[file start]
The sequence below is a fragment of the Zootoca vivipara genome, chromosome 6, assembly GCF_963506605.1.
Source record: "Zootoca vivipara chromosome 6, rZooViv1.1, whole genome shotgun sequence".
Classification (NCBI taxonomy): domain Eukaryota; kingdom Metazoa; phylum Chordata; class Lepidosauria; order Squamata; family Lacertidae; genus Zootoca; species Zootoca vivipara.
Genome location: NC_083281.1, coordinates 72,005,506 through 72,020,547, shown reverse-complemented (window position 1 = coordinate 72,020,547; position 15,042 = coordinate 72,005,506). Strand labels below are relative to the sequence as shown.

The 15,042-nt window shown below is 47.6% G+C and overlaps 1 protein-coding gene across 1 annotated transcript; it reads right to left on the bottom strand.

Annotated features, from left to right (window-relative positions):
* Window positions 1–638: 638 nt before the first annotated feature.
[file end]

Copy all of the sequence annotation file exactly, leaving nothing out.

The sequence below is a fragment of the Zootoca vivipara genome, chromosome 6, assembly GCF_963506605.1.
Source record: "Zootoca vivipara chromosome 6, rZooViv1.1, whole genome shotgun sequence".
Classification (NCBI taxonomy): domain Eukaryota; kingdom Metazoa; phylum Chordata; class Lepidosauria; order Squamata; family Lacertidae; genus Zootoca; species Zootoca vivipara.
Genome location: NC_083281.1, coordinates 72,005,506 through 72,020,547, shown reverse-complemented (window position 1 = coordinate 72,020,547; position 15,042 = coordinate 72,005,506). Strand labels below are relative to the sequence as shown.

The 15,042-nt window shown below is 47.6% G+C and overlaps 1 protein-coding gene across 1 annotated transcript; it reads right to left on the bottom strand.

Annotated features, from left to right (window-relative positions):
* Window positions 1–638: 638 nt before the first annotated feature.